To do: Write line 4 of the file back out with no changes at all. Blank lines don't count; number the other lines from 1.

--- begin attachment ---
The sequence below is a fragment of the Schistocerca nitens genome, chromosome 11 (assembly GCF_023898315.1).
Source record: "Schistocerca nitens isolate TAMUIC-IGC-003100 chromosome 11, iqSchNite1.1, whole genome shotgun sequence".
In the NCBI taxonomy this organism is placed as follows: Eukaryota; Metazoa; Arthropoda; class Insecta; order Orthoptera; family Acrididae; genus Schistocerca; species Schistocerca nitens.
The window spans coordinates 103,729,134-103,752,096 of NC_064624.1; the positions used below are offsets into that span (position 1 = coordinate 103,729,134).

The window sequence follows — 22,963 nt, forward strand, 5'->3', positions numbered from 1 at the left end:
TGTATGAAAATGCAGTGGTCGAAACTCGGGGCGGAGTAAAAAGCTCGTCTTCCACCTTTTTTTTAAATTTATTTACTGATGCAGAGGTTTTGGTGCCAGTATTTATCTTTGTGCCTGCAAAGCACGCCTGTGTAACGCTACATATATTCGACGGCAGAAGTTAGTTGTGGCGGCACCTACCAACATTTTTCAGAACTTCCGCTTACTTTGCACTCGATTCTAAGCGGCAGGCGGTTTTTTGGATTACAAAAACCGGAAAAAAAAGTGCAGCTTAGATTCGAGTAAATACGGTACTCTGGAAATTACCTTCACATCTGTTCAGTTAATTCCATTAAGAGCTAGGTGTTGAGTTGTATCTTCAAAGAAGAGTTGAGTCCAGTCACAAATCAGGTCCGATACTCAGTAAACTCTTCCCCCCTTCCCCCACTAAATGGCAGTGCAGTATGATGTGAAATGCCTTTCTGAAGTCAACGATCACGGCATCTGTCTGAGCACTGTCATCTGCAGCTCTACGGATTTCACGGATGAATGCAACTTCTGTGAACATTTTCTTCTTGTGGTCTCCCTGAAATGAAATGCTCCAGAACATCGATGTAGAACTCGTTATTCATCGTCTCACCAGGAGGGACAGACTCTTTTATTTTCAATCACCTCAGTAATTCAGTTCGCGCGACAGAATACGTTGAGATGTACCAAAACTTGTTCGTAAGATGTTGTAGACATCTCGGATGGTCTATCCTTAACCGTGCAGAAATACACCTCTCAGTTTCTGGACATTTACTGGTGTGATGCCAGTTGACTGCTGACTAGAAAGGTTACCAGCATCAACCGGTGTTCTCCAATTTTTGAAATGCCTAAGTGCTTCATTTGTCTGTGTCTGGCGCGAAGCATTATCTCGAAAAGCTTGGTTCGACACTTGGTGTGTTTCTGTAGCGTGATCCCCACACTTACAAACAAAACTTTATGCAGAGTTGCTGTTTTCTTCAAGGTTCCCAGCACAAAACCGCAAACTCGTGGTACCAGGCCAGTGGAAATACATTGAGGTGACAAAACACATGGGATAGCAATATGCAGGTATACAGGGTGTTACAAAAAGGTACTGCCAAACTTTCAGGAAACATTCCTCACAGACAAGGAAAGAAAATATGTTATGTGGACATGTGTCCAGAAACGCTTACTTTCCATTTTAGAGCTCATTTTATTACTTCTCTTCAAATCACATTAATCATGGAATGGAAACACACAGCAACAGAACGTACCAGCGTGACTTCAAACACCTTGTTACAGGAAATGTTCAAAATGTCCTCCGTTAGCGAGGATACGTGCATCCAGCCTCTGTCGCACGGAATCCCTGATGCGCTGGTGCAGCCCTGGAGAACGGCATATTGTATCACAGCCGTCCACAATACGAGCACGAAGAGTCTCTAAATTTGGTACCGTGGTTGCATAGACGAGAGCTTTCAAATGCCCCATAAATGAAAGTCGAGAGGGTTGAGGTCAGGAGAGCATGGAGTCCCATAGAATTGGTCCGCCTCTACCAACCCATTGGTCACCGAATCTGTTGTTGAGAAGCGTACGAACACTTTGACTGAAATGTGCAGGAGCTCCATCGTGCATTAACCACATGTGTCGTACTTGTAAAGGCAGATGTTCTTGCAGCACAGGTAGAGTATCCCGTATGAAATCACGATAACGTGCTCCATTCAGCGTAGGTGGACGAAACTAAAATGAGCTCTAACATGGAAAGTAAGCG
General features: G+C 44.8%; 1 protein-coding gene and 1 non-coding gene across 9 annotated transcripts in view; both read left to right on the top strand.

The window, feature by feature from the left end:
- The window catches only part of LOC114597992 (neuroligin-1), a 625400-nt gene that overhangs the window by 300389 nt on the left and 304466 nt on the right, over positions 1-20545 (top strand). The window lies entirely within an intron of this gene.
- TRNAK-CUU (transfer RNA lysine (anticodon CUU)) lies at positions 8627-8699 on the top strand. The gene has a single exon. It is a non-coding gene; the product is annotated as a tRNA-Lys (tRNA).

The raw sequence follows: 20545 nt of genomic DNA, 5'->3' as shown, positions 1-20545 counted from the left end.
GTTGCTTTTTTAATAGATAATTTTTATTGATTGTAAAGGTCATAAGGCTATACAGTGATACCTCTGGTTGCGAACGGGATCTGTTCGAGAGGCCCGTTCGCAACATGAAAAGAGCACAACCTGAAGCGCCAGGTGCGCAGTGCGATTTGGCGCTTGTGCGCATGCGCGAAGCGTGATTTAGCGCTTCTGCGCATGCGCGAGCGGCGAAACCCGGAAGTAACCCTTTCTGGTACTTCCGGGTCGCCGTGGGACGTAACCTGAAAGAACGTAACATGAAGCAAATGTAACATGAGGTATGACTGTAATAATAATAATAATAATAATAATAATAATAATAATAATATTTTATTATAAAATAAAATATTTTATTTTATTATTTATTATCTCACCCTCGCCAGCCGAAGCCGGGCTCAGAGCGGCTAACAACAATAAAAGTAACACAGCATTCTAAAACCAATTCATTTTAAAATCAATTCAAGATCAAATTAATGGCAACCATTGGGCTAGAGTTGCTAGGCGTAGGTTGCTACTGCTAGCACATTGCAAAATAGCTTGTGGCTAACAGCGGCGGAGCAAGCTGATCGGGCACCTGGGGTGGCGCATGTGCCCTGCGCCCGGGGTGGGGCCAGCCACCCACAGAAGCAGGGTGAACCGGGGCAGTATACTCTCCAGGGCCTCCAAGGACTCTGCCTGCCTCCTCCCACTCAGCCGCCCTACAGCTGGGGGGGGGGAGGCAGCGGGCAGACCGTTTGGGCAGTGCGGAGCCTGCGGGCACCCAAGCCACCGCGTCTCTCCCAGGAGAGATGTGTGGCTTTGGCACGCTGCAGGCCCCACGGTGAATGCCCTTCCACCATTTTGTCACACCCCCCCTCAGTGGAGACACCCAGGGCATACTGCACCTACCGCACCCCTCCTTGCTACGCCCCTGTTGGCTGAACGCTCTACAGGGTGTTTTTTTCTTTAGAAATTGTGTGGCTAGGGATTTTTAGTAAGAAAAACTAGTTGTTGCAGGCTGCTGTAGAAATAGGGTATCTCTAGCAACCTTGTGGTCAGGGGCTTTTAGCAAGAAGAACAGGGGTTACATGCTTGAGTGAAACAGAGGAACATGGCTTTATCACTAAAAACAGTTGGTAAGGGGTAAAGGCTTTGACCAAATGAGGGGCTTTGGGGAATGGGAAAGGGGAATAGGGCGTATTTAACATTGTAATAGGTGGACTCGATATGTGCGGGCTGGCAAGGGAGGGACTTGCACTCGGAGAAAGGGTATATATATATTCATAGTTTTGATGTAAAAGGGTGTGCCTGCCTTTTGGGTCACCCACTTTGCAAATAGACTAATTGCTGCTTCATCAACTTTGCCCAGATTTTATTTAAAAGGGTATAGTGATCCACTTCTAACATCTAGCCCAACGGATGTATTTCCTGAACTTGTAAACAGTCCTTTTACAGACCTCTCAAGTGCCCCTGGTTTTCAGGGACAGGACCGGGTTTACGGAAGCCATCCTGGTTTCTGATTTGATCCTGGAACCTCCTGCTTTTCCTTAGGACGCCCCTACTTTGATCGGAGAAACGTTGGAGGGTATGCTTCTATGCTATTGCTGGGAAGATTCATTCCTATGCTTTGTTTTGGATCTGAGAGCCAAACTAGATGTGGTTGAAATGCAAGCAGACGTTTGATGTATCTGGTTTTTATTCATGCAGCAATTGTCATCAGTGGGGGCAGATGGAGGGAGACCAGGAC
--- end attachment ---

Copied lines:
The window spans coordinates 103,729,134-103,752,096 of NC_064624.1; the positions used below are offsets into that span (position 1 = coordinate 103,729,134).